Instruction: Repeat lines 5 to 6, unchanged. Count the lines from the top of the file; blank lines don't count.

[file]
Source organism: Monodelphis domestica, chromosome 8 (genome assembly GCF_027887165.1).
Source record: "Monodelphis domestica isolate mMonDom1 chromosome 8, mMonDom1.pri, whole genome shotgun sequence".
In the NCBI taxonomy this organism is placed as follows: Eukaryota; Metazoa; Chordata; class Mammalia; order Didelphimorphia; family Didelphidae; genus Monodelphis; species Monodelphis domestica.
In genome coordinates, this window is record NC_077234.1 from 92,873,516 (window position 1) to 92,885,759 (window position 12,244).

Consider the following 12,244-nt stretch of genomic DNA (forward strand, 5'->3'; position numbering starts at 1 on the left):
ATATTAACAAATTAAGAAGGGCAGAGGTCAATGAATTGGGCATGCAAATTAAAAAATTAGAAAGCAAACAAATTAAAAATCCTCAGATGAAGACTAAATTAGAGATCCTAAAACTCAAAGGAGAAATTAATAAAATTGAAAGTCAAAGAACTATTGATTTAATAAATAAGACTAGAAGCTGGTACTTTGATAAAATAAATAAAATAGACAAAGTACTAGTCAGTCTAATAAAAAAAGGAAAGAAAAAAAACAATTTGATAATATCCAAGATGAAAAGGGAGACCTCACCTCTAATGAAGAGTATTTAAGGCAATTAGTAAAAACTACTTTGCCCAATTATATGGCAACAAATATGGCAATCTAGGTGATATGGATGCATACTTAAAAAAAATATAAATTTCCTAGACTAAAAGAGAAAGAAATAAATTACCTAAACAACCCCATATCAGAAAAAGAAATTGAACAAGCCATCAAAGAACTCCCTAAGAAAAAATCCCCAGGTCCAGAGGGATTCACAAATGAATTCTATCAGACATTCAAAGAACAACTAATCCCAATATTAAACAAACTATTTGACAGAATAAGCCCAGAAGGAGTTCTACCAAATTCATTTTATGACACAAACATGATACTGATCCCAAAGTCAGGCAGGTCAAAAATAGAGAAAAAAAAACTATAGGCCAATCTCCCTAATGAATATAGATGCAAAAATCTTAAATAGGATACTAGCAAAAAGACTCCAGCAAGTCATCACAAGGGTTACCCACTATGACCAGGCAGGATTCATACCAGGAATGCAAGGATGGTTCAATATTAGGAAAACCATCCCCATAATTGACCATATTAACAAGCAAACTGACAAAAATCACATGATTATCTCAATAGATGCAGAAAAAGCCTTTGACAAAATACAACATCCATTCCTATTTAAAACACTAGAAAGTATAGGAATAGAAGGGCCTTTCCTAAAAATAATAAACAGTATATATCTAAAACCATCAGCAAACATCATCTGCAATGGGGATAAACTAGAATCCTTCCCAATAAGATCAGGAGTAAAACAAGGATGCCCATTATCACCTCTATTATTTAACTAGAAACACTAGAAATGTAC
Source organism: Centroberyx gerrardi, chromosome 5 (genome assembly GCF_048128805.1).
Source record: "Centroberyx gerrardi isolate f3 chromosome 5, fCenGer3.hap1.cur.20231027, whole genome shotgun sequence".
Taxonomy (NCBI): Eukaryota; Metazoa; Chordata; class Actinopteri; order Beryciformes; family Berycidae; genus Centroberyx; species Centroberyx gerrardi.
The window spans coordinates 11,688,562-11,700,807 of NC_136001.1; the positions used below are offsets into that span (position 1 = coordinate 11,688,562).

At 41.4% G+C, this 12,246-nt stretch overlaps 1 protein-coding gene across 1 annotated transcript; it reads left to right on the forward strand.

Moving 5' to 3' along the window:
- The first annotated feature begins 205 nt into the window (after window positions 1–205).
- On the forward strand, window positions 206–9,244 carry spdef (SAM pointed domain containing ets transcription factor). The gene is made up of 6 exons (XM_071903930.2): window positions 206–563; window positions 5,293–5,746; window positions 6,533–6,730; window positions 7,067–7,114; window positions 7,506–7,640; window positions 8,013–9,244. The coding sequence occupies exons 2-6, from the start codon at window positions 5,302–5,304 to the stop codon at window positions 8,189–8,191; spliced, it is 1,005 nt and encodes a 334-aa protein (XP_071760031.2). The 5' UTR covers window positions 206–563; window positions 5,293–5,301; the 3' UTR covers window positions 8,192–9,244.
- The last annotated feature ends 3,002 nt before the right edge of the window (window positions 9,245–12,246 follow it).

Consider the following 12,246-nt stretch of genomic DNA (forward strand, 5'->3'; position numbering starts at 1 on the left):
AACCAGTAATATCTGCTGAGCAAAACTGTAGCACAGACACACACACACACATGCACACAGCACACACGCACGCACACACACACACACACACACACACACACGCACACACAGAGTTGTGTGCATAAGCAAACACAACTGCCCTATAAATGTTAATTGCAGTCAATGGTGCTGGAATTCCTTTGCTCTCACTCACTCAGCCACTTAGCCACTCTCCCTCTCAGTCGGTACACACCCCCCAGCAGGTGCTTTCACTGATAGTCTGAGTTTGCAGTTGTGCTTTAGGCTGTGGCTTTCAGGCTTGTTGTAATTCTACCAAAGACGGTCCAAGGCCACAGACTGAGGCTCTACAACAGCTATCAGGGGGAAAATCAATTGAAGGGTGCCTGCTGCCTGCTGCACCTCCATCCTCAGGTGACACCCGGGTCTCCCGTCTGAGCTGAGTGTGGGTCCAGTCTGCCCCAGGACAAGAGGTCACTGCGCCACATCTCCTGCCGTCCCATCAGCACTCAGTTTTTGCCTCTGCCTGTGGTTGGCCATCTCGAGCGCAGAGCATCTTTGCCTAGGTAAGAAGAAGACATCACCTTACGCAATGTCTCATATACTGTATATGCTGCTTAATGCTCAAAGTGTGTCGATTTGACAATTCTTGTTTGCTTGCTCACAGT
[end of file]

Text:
Consider the following 12,244-nt stretch of genomic DNA (forward strand, 5'->3'; position numbering starts at 1 on the left):
ATATTAACAAATTAAGAAGGGCAGAGGTCAATGAATTGGGCATGCAAATTAAAAAATTAGAAAGCAAACAAATTAAAAATCCTCAGATGAAGACTAAATTAGAGATCCTAAAACTCAAAGGAGAAATTAATAAAATTGAAAGTCAAAGAACTATTGATTTAATAAATAAGACTAGAAGCTGGTACTTTGATAAAATAAATAAAATAGACAAAGTACTAGTCAGTCTAATAAAAAAAGGAAAGAAAAAAAACAATTTGATAATATCCAAGATGAAAAGGGAGACCTCACCTCTAATGAAGAGTATTTAAGGCAATTAGTAAAAACTACTTTGCCCAATTATATGGCAACAAATATGGCAATCTAGGTGATATGGATGCATACTTAAAAAAAATATAAATTTCCTAGACTAAAAGAGAAAGAAATAAATTACCTAAACAACCCCATATCAGAAAAAGAAATTGAACAAGCCATCAAAGAACTCCCTAAGAAAAAATCCCCAGGTCCAGAGGGATTCACAAATGAATTCTATCAGACATTCAAAGAACAACTAATCCCAATATTAAACAAACTATTTGACAGAATAAGCCCAGAAGGAGTTCTACCAAATTCATTTTATGACACAAACATGATACTGATCCCAAAGTCAGGCAGGTCAAAAATAGAGAAAAAAAAACTATAGGCCAATCTCCCTAATGAATATAGATGCAAAAATCTTAAATAGGATACTAGCAAAAAGACTCCAGCAAGTCATCACAAGGGTTACCCACTATGACCAGGCAGGATTCATACCAGGAATGCAAGGATGGTTCAATATTAGGAAAACCATCCCCATAATTGACCATATTAACAAGCAAACTGACAAAAATCACATGATTATCTCAATAGATGCAGAAAAAGCCTTTGACAAAATACAACATCCATTCCTATTTAAAACACTAGAAAGTATAGGAATAGAAGGGCCTTTCCTAAAAATAATAAACAGTATATATCTAAAACCATCAGCAAACATCATCTGCAATGGGGATAAACTAGAATCCTTCCCAATAAGATCAGGAGTAAAACAAGGATGCCCATTATCACCTCTATTATTTAACTAGAAACACTAGAAATGTAC